In most vehicles nowadays, almost everything you do is a request run through the computer. Your gas pedal no longer has a cable running to the throttle body. Your headlight switch asks the computer to turn on the headlights. Even your brakes are controlled by the computer by use of anti-lock braking system (ABS). How ABS works is the computer takes away braking power from whatever wheel it wants in order to prevent locking up your brakes. Using a tuner can be a great way to optimize your Wrangler, modifying the air fuel ratio, timing, and even changing shift points if you drive an automatic. Tuners are really only effective if they are properly set up. If you load a tune for a stock Jeep and you have huge swampers, a cold air intake, and a higher octane fuel, you probably won’t get the performance you want.
Some tuners (referred to as flashpaqs) connect to your Jeep’s OBDII port and provide you with access to a variety of options. Among which are different tuning modes to provide substantial power gains, sometimes upwards of 30hp. Often during the modification of your Jeep, you’ll need to make adjustments to the engine calibration to take into account the changes and improve the overall performance. For example when upgrading your tires, the larger circumference will require the speedometer and tachometer to be adjusted. The flashpaq can also make those adjustments.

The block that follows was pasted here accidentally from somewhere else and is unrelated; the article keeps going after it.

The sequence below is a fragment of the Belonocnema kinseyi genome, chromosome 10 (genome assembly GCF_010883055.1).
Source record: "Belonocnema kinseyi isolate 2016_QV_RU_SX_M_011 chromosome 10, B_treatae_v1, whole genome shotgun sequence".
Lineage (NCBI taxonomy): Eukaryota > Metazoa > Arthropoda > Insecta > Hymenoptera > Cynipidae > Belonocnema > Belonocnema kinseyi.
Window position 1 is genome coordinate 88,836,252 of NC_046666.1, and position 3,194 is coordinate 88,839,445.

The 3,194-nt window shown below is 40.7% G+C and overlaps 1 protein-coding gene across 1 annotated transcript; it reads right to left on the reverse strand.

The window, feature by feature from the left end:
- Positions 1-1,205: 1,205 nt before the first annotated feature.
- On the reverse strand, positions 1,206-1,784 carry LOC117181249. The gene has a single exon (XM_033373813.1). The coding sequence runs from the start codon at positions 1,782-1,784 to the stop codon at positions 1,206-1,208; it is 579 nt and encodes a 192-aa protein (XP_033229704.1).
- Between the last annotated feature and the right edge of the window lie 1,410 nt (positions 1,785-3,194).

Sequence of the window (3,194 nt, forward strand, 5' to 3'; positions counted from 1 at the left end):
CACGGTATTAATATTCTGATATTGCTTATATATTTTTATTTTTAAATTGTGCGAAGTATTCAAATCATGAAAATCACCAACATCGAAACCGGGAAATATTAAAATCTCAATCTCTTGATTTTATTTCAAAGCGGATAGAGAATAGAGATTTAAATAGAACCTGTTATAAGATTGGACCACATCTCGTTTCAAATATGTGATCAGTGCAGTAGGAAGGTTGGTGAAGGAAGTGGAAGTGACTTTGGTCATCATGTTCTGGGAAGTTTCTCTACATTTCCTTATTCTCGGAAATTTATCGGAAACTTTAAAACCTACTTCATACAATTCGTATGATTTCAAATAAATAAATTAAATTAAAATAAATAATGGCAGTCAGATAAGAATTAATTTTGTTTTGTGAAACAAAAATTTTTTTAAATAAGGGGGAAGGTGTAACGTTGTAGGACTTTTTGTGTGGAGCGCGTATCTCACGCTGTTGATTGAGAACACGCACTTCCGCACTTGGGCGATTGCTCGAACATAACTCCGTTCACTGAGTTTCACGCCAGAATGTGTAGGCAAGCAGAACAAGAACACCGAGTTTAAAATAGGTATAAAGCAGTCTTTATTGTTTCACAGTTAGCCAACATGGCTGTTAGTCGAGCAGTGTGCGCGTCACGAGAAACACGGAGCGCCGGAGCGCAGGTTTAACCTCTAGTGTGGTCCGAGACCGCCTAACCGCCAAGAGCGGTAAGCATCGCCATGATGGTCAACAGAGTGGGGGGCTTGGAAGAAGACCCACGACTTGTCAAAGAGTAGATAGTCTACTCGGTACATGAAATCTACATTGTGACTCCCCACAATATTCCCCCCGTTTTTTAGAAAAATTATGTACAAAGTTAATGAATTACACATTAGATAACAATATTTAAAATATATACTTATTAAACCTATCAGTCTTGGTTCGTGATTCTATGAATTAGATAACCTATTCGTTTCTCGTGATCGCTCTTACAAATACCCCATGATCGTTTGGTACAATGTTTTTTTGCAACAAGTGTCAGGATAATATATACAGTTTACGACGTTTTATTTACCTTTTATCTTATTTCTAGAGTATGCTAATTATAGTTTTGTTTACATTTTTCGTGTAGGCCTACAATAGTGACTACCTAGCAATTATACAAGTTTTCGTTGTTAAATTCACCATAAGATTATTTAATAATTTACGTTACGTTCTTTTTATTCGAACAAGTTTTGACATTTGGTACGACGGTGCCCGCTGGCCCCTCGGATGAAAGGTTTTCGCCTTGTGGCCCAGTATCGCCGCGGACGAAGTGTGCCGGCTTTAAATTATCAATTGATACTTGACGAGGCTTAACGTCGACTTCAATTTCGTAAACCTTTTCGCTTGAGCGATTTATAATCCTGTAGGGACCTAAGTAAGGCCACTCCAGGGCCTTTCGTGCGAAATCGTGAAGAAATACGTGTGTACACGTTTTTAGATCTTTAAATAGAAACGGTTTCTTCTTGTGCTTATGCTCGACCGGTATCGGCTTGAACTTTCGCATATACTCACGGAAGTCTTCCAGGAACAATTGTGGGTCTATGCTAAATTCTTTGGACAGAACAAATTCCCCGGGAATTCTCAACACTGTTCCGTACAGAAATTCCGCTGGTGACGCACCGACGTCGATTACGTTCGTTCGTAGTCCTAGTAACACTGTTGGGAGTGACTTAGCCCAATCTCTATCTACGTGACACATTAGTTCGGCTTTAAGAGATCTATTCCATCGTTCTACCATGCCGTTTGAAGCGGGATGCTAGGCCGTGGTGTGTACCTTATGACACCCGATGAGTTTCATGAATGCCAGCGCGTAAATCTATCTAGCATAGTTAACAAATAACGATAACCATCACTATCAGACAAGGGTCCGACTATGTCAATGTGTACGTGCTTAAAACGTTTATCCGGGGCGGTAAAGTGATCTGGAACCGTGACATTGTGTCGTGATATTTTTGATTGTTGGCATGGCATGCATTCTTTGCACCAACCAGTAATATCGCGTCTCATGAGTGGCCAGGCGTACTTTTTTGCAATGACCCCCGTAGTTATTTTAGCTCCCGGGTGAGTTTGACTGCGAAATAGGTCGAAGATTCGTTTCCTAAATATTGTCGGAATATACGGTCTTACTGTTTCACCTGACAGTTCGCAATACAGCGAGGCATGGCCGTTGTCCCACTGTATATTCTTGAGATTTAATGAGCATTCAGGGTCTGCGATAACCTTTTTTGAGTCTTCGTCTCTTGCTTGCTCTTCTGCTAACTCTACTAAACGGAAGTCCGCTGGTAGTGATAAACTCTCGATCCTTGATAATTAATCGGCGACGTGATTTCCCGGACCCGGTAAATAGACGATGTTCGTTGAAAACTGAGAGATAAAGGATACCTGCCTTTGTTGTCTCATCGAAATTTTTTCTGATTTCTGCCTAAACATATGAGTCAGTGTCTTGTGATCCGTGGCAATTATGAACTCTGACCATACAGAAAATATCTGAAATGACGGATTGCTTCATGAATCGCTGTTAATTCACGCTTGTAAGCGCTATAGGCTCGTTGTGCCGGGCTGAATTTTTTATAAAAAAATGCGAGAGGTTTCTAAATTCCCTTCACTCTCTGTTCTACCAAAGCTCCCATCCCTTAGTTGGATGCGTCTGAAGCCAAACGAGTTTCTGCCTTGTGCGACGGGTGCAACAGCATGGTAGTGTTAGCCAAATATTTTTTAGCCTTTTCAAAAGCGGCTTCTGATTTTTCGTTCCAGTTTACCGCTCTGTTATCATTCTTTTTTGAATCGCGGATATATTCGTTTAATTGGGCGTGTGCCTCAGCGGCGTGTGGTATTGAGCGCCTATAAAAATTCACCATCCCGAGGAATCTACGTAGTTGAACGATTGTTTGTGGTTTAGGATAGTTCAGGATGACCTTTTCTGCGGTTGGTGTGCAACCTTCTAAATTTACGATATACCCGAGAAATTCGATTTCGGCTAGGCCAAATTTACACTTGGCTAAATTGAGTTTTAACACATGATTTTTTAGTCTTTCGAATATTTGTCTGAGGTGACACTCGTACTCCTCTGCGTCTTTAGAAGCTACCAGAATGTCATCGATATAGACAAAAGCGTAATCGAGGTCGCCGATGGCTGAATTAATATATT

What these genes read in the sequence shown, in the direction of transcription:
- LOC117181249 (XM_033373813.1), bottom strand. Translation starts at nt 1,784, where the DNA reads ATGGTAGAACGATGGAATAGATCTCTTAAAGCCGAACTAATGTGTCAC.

A supercharger is designed to compress the air delivered to the intake. It provides a tremendous increase in denser air for a larger combustion. Adding a supercharger is a great way to obtain a large increase in power in your Wrangler. Superchargers are more practical than turbochargers on Wranglers because turbos generate a large amount of under-hood heat. Superchargers don’t have lag like turbos do, making them great for off-roading. The belt drive system has no lag which allows you to have the extra power as soon as you press down on the throttle.
If you're considering the supercharger options, you'll also want to understand intercoolers. They help augment the power from the supercharger by keeping air temperatures down. There are two types: air-to-air and wait-to-air.
An air-to-air intercooler is an intercooler that uses air to cool air. Meaning the exchange of heat that occurs is between the air that is charged in the charge pipes and the air that is flowing through the intercooler. Air-to-ir intercooler are only as efficient as the ambient airflow that they contact, and placement of this type of intercooler is key to maximize efficiency.
A water-to-air intercooler is an intercooler where the exchange of heat occurs between water and air. Water is pumped through the intercooler so the heat from the charge pipe is transferred to the water.